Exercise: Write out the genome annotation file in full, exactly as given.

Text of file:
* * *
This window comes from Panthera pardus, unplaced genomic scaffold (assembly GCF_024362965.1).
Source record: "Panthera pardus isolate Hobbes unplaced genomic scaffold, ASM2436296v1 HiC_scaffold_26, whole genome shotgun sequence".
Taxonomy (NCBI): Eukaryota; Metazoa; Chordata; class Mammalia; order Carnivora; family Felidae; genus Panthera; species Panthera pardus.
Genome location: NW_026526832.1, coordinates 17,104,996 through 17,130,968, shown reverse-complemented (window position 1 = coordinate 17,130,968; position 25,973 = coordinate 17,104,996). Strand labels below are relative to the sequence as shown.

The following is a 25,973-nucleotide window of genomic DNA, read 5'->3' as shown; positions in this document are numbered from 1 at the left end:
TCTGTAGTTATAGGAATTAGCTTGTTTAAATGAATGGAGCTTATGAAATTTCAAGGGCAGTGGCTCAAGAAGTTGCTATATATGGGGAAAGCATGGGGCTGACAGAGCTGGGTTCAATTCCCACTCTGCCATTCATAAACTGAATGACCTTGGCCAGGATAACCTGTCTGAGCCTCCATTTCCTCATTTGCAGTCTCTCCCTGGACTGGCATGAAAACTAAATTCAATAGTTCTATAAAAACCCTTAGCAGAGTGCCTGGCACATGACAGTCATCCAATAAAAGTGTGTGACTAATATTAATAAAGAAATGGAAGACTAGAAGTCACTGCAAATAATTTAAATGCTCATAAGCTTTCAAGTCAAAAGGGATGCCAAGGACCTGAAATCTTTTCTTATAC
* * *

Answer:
This window comes from Panthera pardus, unplaced genomic scaffold (assembly GCF_024362965.1).
Source record: "Panthera pardus isolate Hobbes unplaced genomic scaffold, ASM2436296v1 HiC_scaffold_26, whole genome shotgun sequence".
Taxonomy (NCBI): Eukaryota; Metazoa; Chordata; class Mammalia; order Carnivora; family Felidae; genus Panthera; species Panthera pardus.
Genome location: NW_026526832.1, coordinates 17,104,996 through 17,130,968, shown reverse-complemented (window position 1 = coordinate 17,130,968; position 25,973 = coordinate 17,104,996). Strand labels below are relative to the sequence as shown.

The following is a 25,973-nucleotide window of genomic DNA, read 5'->3' as shown; positions in this document are numbered from 1 at the left end:
TCTGTAGTTATAGGAATTAGCTTGTTTAAATGAATGGAGCTTATGAAATTTCAAGGGCAGTGGCTCAAGAAGTTGCTATATATGGGGAAAGCATGGGGCTGACAGAGCTGGGTTCAATTCCCACTCTGCCATTCATAAACTGAATGACCTTGGCCAGGATAACCTGTCTGAGCCTCCATTTCCTCATTTGCAGTCTCTCCCTGGACTGGCATGAAAACTAAATTCAATAGTTCTATAAAAACCCTTAGCAGAGTGCCTGGCACATGACAGTCATCCAATAAAAGTGTGTGACTAATATTAATAAAGAAATGGAAGACTAGAAGTCACTGCAAATAATTTAAATGCTCATAAGCTTTCAAGTCAAAAGGGATGCCAAGGACCTGAAATCTTTTCTTATAC